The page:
Flower language
Posted November 28, 2020 at 12:00 am

The past few updates have been steeped in flower language. Isa chose each one deliberately. Reader Nicholas Wanberg very helpfully explained what a lot of them meant, and here is their comment for you to read:

"1. Floriography. In floriography, periwinkle can symbolize serenity, calmness, winter, and ice, appropriate here because everybody's going unconscious and calm afterwards, I suppose, but it can alternatively represent friendships, sentimental memories, and everlasting love. Some of those possible meanings being appropriate are obvious, but "memories" are especially apt, as its story and memory that's a key aspect of this scene so far, while "everlasting love" has some common threads with the symbolism for ivy, which might reinforce the idea that this is a romantic bond and possibly a symbolic marriage taking place here.

2. The Flower of Death. Periwinkle is also the "flower of death," used to adorn dead children or placed on criminals about to be executed and thus has symbolic associations with death. This makes an opposing symbol to the ivy, which was associated with immortality.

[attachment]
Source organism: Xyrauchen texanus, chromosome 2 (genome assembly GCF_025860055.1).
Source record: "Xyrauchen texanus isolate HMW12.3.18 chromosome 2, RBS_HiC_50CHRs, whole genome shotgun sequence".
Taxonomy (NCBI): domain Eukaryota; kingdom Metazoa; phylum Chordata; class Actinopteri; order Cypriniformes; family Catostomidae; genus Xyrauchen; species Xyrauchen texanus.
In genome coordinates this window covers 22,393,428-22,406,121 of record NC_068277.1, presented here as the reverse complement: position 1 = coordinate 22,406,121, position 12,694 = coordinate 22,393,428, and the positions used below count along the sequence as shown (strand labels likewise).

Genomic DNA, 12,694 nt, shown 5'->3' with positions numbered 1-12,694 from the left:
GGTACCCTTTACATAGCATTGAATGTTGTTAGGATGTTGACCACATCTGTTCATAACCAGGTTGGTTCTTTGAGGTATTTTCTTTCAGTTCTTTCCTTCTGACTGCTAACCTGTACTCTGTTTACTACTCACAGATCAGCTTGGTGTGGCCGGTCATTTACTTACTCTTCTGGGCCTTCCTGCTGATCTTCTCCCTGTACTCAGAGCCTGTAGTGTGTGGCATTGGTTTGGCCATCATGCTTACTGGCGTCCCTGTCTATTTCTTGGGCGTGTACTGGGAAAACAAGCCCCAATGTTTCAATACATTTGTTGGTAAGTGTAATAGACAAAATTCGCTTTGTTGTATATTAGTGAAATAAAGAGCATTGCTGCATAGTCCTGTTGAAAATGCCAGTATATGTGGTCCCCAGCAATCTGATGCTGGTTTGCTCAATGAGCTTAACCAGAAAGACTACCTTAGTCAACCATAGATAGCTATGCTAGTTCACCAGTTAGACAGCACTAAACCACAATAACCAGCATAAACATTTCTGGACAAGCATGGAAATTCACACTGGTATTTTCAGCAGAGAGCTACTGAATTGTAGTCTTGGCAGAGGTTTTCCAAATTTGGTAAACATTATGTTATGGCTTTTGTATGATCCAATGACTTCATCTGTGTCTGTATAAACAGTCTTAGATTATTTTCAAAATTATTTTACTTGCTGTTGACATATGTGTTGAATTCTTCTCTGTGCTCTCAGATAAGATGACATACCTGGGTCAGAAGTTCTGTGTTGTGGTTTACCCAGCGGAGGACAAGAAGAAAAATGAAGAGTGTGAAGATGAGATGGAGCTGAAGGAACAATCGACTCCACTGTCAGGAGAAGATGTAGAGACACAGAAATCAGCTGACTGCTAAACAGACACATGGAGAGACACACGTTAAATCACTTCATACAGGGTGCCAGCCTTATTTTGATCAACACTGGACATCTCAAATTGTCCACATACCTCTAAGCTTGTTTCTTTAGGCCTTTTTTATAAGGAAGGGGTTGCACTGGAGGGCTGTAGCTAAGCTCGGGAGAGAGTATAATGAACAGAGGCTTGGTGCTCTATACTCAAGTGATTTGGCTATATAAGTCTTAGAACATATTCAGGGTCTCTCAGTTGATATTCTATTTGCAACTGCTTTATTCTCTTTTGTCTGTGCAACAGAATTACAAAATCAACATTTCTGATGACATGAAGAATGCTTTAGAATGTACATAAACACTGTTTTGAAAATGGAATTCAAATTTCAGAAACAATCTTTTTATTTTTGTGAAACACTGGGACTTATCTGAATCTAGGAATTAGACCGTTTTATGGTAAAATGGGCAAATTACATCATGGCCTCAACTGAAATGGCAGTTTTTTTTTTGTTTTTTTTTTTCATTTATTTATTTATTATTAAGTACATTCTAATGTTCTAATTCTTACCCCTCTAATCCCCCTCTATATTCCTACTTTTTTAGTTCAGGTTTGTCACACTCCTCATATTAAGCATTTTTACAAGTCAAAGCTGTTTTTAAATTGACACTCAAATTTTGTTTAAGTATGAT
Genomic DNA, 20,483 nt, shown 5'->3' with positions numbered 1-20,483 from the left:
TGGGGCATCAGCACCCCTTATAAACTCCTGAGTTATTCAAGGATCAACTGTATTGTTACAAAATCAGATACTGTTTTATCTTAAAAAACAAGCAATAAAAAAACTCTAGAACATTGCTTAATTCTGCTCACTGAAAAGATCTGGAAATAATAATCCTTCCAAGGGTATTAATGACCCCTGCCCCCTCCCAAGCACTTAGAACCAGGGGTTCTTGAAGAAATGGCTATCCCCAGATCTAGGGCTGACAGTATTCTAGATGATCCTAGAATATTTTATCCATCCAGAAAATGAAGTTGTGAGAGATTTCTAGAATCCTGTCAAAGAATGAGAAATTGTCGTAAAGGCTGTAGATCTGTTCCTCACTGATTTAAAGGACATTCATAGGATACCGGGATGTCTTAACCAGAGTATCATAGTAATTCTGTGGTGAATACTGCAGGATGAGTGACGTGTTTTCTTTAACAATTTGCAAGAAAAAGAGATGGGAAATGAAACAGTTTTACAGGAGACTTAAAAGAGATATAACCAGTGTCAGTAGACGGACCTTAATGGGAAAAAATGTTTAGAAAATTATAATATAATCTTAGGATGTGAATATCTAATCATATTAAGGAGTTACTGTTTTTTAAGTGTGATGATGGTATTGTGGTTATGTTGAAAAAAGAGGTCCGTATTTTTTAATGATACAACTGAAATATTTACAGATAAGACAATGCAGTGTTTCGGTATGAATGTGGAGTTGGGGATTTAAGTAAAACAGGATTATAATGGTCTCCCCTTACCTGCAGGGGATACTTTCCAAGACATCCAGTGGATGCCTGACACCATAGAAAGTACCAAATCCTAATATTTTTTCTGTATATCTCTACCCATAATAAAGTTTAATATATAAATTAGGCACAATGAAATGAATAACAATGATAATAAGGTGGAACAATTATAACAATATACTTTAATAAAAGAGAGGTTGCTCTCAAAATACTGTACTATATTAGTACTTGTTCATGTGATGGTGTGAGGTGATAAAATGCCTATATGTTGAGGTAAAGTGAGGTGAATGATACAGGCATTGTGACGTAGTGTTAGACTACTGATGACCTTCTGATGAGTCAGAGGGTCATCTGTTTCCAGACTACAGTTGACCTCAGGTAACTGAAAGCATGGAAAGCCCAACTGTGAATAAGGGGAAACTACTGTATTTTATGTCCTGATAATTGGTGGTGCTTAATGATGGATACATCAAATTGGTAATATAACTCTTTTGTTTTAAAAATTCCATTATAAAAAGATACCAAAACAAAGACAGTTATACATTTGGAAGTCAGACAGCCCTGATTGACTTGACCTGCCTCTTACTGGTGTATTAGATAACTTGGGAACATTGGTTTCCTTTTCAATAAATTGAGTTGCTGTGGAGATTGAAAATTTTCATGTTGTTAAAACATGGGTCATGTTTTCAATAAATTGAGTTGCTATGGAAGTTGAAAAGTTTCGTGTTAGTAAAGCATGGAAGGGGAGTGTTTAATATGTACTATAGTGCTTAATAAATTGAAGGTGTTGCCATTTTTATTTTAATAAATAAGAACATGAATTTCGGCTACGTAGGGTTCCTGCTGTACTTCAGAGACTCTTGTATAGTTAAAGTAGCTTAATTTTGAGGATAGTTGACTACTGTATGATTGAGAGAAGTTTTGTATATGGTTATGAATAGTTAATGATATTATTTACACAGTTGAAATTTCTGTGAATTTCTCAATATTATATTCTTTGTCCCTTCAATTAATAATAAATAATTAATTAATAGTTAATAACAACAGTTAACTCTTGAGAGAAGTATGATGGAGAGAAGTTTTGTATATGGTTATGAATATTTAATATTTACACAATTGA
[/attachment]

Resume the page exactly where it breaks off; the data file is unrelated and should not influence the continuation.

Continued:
3. Religious Symbolism. The periwinkle is also associated in some religious practices with the Virgin Mary. Many Catholic paintings and stained glass windows show Mary together with periwinkle flowers. This has led to the use of periwinkle crowns also for brides on their wedding day in some predominantly Catholic countries. Together with the symbolism of 2 symbolically marks this as both a wedding and a funeral.

4. Sorcerer's Violet. The periwinkle is also called "sorcerer's violet." It was believed to be gatherable only on certain days of the month by a pure individual. It could also protect from devils and could be eaten in powdered form (note that it's actually bad tasting and poisonous) to ensure marital bliss.

Overall, linked with the ivy, we're probably looking at a general symbolic thrust toward marriage and everlasting love alongside death, funeral rites and immortality."

And here is a bit more from team IsaMeg:

English Ivy: English Ivy is a green, creeping vine, which also lends itself to imagery from Oz, where Emma and Warrick fought the mass of vines repeatedly. Used in weddings, it symbolizes fidelity. To the Druids, it symbolized peace. (Source)

Periwinkle: In addition to the comment above, periwinkles are either light blue or lavender. Some can be white or pink. The light blue ones symbolize purity and the beginning of a friendship you want to last. White ones symbolize memories and long-lasting love. Periwinkles are pretty parasitic as well: plant them in a garden and they'll spread quickly. (Source)

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Taking 2020 off due to COVID-19. See you in 2021!